Low-Rate Blues

The Insurance Casino

Monaco, Monte Carlo, The Casino at Dusk
Insurance executives gathered this week in Monte Carlo, home of Europe's grandest casinos.
  • Why it matters

    Why it matters

    Large insurance companies have long invested their assets in conservative investments such as bonds. But as the economic climate changes, they’re being forced to turn to riskier investments.

  • Facts

    Facts

    • The PWC consulting firm estimates that by 2020 large insurers will be managing about $35 trillion in assets.
    • The real estate division of German insurance giant Allianz recently acquired a €400 million stake in a New York office development.
    • A group of investors that included reinsurer Munich Re bought Germany’s largest highway service area chain for €3.5 billion last year.
  • Audio

    Audio

  • Pdf

Nikolaus von Bomhard isn’t exactly known as a hothead. But whenever the conversation turns to the zero interest-rate policy of the European Central Bank and its president, Mario Draghi, the chief executive of Munich Re, the world’s largest reinsurer, loses his composure.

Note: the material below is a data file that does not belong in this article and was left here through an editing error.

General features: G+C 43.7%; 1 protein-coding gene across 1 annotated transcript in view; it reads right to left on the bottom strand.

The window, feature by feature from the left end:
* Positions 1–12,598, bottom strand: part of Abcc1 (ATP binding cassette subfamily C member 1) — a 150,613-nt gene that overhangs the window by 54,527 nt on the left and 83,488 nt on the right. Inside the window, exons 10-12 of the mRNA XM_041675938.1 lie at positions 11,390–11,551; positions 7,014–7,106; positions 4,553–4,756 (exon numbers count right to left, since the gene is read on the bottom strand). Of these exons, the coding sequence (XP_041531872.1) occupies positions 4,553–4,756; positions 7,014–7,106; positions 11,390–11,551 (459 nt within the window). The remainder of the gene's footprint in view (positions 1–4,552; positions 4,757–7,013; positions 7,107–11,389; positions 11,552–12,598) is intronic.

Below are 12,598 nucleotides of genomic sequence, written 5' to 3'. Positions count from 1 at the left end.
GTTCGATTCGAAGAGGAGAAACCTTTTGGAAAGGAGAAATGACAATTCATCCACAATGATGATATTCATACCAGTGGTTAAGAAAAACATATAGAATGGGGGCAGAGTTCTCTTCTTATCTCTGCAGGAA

The 60-year-old recently said he is “bewildered and appalled” by Mr. Draghi’s low interest-rate policy, which has put many insurers across Europe under threat of collapse over the past year and led to warnings from regulators and the International Monetary Fund.

It’s not just the average household with a savings account that faces problems investing their money as a result of the ECB policy. The current interest-rate environment is forcing large insurance giants such as Munich Re them to search for new ways of investing the premiums they gather from customers.

It’s being dubbed “the great flight.” According to an analysis by PWC, a consulting firm, by 2020 large insurers will be managing assets worth about $35 trillion, or €31 trillion. That’s money they have traditionally invested conservatively, in things like bonds. But such “safe” assets no longer bring them enough bang for their buck.

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